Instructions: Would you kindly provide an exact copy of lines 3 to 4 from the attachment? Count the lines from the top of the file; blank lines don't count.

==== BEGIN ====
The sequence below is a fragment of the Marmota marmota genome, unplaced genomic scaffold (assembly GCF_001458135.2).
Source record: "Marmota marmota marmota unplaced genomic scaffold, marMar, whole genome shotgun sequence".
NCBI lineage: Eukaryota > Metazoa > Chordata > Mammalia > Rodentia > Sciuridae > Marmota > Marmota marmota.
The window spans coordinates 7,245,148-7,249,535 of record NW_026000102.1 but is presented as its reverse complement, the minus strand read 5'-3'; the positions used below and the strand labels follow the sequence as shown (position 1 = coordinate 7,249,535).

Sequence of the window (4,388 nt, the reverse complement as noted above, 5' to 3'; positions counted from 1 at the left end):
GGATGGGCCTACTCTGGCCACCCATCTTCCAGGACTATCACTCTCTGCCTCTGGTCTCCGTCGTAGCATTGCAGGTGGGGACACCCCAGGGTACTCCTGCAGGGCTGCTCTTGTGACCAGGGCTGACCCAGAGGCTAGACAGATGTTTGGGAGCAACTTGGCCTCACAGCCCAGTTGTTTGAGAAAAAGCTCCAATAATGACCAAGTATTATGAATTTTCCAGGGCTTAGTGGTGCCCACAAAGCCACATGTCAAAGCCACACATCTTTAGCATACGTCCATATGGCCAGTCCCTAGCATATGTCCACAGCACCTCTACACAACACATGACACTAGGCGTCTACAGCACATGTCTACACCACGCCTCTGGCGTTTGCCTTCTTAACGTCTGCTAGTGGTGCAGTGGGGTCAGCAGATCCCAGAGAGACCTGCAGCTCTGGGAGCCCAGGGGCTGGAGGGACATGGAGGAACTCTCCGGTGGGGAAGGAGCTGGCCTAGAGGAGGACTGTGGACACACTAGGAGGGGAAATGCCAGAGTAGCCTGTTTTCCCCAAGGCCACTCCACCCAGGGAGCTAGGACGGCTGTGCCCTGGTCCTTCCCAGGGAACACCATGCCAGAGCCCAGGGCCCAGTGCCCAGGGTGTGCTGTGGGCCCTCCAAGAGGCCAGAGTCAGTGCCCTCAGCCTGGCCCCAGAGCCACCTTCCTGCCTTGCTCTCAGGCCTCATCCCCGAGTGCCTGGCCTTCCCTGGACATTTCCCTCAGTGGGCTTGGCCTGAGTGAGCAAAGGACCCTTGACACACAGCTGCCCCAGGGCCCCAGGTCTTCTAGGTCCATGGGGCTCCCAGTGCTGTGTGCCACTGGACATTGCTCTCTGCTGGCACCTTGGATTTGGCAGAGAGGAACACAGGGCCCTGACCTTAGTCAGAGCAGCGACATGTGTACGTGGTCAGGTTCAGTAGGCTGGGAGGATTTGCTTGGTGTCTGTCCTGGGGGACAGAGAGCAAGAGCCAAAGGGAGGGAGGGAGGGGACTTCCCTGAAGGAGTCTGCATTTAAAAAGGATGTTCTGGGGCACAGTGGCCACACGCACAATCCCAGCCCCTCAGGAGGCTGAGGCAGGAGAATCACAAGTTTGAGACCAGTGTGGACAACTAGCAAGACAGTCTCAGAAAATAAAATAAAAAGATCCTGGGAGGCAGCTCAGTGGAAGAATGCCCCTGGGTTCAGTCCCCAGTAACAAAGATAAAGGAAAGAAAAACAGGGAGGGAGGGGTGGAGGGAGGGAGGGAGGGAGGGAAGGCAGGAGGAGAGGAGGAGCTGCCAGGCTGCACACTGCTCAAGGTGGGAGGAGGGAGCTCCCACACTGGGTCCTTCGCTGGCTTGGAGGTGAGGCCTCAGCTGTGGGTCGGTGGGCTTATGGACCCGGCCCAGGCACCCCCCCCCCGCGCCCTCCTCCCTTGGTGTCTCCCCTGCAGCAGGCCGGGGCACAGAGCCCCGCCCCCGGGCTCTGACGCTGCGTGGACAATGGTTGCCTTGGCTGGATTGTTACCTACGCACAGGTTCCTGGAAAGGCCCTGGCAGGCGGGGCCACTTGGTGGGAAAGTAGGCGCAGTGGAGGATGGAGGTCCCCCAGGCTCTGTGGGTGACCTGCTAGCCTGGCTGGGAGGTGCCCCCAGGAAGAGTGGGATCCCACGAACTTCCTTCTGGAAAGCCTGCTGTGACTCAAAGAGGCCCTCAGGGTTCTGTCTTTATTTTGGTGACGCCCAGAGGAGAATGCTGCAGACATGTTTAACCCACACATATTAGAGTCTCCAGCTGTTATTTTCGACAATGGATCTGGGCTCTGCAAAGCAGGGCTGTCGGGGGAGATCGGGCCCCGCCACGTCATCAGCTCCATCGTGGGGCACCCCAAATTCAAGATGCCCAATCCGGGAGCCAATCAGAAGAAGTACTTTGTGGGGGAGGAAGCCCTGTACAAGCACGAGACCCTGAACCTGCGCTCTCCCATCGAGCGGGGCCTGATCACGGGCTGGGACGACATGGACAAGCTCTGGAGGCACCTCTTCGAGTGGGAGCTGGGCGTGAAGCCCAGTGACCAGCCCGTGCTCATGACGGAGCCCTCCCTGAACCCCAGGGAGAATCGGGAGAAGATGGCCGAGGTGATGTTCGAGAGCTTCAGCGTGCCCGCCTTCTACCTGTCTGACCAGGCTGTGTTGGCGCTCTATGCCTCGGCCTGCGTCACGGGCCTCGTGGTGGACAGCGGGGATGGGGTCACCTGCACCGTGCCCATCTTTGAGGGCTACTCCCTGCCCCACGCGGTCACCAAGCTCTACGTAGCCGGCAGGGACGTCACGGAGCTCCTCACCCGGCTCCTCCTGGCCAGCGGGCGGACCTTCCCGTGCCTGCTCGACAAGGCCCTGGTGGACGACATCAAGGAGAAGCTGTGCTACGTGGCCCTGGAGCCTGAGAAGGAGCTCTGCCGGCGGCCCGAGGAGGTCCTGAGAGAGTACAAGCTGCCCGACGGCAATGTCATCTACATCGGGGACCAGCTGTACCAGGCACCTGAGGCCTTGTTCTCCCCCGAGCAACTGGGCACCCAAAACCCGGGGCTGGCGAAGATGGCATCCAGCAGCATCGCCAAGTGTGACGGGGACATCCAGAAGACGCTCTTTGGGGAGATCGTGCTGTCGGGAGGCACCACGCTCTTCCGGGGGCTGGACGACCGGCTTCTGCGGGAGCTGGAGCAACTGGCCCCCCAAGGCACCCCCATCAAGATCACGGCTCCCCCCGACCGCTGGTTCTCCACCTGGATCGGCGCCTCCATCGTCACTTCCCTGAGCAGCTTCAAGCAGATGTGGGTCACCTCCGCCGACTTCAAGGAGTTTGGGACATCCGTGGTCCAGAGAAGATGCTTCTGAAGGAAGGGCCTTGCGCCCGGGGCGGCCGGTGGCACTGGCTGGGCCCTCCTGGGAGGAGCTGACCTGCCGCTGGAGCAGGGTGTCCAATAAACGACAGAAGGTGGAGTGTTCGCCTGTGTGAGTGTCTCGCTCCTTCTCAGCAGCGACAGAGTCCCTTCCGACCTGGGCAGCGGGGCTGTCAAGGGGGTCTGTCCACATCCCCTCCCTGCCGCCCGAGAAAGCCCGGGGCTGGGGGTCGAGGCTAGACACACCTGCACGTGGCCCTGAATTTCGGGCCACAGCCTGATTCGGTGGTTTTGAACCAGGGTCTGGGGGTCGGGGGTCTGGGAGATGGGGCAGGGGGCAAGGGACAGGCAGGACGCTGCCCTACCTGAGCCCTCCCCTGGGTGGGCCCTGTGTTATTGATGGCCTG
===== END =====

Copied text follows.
NCBI lineage: Eukaryota > Metazoa > Chordata > Mammalia > Rodentia > Sciuridae > Marmota > Marmota marmota.
The window spans coordinates 7,245,148-7,249,535 of record NW_026000102.1 but is presented as its reverse complement, the minus strand read 5'-3'; the positions used below and the strand labels follow the sequence as shown (position 1 = coordinate 7,249,535).